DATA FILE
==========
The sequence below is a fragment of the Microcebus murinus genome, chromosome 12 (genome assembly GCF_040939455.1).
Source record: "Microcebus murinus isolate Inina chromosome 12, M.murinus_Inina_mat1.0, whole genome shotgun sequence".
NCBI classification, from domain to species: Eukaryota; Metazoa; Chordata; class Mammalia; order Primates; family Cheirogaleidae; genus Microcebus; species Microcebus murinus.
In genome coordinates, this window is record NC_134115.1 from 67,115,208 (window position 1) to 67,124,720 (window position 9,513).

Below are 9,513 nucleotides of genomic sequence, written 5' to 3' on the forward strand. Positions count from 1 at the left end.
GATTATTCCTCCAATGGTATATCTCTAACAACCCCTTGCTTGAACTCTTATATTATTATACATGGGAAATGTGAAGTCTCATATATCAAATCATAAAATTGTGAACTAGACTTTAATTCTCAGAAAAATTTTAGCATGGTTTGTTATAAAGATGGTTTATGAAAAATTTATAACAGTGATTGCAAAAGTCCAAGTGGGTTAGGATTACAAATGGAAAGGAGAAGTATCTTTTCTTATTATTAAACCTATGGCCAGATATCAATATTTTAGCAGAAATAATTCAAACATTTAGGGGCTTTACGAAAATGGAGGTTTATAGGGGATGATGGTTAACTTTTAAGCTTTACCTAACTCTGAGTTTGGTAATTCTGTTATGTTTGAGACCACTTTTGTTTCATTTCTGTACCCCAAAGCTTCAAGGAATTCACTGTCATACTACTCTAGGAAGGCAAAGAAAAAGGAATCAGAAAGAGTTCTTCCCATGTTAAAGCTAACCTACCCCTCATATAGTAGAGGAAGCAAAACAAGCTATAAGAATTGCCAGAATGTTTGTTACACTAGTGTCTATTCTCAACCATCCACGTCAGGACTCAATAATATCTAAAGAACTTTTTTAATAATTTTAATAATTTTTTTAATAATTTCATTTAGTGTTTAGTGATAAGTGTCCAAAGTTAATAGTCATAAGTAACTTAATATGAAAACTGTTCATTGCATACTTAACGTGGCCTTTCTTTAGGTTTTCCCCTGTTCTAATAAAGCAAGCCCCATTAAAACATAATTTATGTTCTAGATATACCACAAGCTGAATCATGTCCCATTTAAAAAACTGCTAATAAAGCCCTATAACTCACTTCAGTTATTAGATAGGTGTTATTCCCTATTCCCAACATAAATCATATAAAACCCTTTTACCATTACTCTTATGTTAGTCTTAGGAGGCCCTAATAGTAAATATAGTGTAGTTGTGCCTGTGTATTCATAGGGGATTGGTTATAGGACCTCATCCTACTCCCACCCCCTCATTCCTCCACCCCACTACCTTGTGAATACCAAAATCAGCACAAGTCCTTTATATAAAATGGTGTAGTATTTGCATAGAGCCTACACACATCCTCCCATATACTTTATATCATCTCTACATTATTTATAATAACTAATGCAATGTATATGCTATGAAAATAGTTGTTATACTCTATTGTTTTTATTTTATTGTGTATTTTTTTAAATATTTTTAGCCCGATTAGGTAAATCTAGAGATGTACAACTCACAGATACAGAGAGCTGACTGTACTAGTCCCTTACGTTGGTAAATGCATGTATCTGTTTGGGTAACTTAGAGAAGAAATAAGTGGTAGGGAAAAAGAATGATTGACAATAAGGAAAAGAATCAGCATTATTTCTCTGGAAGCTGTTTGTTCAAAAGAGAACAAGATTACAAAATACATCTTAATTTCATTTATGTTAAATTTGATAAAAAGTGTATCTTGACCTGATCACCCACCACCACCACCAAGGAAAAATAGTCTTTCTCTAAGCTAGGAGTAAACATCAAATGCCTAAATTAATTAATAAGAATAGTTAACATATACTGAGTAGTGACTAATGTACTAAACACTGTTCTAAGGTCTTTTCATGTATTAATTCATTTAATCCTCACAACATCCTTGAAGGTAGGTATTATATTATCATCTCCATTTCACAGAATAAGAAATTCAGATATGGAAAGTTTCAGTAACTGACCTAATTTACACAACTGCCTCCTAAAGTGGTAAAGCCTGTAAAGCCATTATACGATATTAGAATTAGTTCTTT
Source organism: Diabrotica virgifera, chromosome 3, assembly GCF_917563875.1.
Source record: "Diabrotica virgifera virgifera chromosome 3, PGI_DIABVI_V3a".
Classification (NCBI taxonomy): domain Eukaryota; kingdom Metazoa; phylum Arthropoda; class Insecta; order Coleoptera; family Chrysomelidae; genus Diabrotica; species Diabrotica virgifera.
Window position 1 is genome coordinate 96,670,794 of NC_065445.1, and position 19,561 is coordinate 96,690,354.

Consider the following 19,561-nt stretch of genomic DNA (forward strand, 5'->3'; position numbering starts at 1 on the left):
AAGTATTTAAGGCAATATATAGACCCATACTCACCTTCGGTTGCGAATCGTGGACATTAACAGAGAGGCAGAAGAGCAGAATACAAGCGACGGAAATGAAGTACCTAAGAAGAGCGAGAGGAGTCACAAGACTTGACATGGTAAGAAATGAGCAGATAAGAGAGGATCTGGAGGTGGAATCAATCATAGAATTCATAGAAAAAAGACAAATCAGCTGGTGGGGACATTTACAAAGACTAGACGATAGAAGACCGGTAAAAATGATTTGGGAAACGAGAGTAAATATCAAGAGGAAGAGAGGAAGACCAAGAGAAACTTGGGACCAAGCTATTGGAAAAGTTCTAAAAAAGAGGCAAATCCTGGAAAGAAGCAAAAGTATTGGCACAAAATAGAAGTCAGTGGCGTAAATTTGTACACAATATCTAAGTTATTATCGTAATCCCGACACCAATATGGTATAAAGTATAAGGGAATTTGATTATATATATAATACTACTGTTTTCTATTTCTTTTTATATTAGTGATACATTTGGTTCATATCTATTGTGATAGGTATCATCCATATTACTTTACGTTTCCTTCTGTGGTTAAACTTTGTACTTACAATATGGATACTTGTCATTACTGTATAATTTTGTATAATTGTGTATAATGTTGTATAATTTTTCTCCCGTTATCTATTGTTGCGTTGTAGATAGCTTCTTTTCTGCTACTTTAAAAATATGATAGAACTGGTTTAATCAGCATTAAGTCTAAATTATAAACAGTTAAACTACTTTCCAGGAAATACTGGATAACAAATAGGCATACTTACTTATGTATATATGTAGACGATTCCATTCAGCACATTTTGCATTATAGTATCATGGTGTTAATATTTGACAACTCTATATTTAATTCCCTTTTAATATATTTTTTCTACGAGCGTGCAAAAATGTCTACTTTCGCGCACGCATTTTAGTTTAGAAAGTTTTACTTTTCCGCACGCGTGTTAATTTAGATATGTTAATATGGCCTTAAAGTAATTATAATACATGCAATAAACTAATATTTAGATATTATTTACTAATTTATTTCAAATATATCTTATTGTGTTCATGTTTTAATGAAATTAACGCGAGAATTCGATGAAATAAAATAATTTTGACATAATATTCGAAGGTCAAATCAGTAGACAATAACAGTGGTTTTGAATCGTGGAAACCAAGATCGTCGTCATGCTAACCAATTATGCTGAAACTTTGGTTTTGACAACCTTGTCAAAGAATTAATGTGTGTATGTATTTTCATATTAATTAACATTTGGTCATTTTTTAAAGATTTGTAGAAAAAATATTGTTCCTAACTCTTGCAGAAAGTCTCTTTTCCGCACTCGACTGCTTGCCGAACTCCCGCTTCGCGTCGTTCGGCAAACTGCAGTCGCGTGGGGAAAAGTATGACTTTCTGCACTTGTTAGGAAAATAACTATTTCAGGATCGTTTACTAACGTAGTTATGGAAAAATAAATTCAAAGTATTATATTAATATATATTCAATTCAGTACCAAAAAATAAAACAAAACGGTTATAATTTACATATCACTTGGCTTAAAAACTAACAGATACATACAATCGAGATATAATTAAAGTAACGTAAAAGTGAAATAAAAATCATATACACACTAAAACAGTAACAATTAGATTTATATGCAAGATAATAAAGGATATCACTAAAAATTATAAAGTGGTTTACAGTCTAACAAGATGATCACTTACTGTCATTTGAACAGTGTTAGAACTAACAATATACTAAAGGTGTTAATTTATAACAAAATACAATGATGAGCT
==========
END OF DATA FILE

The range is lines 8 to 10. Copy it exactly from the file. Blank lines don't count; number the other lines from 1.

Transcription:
Source record: "Diabrotica virgifera virgifera chromosome 3, PGI_DIABVI_V3a".
Classification (NCBI taxonomy): domain Eukaryota; kingdom Metazoa; phylum Arthropoda; class Insecta; order Coleoptera; family Chrysomelidae; genus Diabrotica; species Diabrotica virgifera.
Window position 1 is genome coordinate 96,670,794 of NC_065445.1, and position 19,561 is coordinate 96,690,354.